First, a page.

a view of a beach from high up on some cliffs above the water
This section had beach walking and cliffs. Simply amazing. Photo credit: Maggie Slepian

There isn’t a ton of cohesive information about the OCT – you have to piece it together from different sources. For this reason, the northern 50 miles of the OCT was good practice for me to be in charge of my own planning without risking major consequences like I would with a more remote trail. There was some navigation, some timing, and some understanding of closures and regulations, but nothing critical – and always some room for error.

I thought about the last time I was on the OCT. My friend Julia had discovered and downloaded Hiiker. I’d never downloaded the app, rather let her be in charge of telling us where to get on and off the beach. The other member of our party, Becca, had the tides app, and she kept track of when we were safe to cross certain sections of beach.

The Oregon Coast Trail is not remote – at least the northern half isn’t. But because of the afore-mentioned tides and unmarked trail sections, the OCT takes a different type of planning than a more traditional trail. You might not need to plan the timing of resupplies, as the trail hits a town at least every other day, but you do need to time certain sections based on the tides, and know where camping is or isn’t allowed.

My partner Jeff shuttled me, and he waited for me to direct him to the Northern Terminus instead of mapping it himself. He is well aware of how much I drag my feet with backpacking planning, and wanted me to do the whole thing. To be quite honest, I did feel a twinge of pride at actually having located the sign on the jetty at Fort Stevens State Park. I waved goodbye as he drove away, then punched through some bushes to find an official trail marker heading towards the beach. Even these first steps are usually done by my hiking companions, so even the first half-mile of my solo trek was a good confidence boost that showed I can at least find my way onto a trail.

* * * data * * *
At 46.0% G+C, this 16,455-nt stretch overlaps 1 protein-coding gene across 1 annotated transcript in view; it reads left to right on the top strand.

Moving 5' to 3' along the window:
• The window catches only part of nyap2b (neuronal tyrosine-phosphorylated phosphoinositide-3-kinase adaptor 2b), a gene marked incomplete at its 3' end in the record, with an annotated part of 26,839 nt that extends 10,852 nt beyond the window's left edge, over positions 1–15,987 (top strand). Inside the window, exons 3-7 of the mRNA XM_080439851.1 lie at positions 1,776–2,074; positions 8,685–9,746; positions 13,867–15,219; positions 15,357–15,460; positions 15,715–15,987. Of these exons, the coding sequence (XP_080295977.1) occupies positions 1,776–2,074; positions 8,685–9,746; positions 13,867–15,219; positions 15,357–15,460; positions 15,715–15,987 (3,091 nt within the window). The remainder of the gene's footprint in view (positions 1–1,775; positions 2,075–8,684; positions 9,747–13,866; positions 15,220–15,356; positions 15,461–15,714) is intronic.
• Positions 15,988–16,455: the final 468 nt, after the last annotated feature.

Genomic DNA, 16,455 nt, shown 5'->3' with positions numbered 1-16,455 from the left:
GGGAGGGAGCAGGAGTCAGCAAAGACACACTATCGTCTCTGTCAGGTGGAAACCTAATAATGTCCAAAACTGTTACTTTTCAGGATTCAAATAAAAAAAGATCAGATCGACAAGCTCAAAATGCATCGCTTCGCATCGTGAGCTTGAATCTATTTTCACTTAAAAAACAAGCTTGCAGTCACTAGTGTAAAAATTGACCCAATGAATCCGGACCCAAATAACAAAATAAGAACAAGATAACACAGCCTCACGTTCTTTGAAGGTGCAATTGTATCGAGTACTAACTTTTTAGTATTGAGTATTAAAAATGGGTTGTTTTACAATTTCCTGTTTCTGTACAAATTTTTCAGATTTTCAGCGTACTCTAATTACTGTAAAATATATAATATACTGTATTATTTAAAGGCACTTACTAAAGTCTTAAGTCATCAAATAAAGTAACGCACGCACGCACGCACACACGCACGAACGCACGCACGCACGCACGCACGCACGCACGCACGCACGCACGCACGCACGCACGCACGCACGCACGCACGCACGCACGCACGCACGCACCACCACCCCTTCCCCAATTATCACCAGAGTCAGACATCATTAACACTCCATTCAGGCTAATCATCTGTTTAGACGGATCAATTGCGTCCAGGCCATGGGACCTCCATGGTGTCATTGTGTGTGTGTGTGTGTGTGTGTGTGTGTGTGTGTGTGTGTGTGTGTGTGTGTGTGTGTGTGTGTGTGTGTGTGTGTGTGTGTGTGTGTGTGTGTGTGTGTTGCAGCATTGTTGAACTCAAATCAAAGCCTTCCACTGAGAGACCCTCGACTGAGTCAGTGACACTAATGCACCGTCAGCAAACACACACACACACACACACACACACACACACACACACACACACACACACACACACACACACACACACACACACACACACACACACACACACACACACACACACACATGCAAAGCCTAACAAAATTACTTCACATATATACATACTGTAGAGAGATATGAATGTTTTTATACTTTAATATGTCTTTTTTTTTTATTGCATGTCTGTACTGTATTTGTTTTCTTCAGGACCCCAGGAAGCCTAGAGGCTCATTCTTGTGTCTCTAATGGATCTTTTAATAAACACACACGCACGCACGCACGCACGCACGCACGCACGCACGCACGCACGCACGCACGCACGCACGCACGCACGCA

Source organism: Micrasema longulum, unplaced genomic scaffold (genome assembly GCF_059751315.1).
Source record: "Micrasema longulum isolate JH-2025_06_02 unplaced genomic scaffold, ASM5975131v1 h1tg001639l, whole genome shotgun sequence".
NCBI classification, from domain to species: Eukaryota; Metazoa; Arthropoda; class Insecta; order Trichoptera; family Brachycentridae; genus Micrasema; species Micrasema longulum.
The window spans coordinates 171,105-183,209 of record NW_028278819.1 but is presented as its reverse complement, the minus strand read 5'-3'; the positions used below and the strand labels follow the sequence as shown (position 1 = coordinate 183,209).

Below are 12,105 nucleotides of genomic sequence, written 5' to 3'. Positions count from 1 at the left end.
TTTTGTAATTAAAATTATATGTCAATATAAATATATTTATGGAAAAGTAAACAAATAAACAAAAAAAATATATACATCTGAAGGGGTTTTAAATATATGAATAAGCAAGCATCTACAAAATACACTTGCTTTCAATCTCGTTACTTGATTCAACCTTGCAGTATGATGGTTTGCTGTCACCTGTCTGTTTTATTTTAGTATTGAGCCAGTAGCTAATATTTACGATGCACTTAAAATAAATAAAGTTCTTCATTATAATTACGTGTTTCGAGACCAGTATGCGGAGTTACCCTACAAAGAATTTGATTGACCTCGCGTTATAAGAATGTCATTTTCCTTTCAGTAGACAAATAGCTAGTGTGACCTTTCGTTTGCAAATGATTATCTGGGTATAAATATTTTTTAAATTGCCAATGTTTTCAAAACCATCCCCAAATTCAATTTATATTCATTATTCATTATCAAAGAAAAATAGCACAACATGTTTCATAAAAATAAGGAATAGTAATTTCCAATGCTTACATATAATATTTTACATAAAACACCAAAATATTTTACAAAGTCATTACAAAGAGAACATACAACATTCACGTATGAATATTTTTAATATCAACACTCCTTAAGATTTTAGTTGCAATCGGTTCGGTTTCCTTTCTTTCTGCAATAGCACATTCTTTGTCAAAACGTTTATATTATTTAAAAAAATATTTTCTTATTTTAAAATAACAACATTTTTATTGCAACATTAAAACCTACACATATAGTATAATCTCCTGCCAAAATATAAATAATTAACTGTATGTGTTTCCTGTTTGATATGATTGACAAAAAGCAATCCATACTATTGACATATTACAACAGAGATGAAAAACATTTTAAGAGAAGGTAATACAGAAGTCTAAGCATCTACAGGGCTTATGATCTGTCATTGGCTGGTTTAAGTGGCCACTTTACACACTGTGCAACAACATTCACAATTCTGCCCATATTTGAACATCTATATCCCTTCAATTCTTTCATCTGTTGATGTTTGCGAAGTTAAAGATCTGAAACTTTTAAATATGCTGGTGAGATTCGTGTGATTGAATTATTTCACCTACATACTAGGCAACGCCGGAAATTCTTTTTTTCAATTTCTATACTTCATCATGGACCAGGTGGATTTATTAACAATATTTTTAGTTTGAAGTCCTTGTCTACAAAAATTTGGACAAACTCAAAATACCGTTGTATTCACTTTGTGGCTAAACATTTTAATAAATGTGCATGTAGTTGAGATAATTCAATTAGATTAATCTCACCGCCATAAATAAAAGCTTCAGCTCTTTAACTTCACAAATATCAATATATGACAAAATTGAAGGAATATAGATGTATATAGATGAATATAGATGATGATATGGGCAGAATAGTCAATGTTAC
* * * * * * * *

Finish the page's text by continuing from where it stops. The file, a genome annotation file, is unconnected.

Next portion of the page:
a woman stands next to a trail sign for the Oregon Coast Trail with the beach and ocean in the background.
Successfully located the Northern Terminus of the Oregon Coast Trail. Photo credit: Maggie Slepian

Most of the next several days were easy. I was glad I’d downloaded the tides app, and the Hiiker GPS track was incredibly useful. Being by myself is always a joy, and I reveled in being able to throw my pack down whenever I wanted, or keep going when I felt good. I got turned around a few times, and had some trouble figuring out where the trail picked up after unmarked intersections. With no one to confer with, I was even more proud when I figured it out each time. I did get mildly frustrated trying to figure out how to tell Jeff where I was going to end (mapping skills are not my strong suit) and then frustrated again when a trail closure stymied my last night of camping. I was able to wing it, though, and also wound up feeling confident with my abilities to adapt on the fly.

The northern section of the Oregon Coast Trail was a success, and boosted my confidence for my Colorado Trail solo later this summer. I picked the CO Trail partly for the majestic scenery and ideal distance, but also because it’s a good next step in my solo planning skills. Now that I’ve gotten the bug and am not quite so resistant to planning, there will definitely be more solo trips between now and then.

Learn More: LiteAF Curve Backpack

  • Maggie mentioned her screaming cat pack. Read her write-up of Lite AF’s unique Dyneema Composite Fabric dying process here.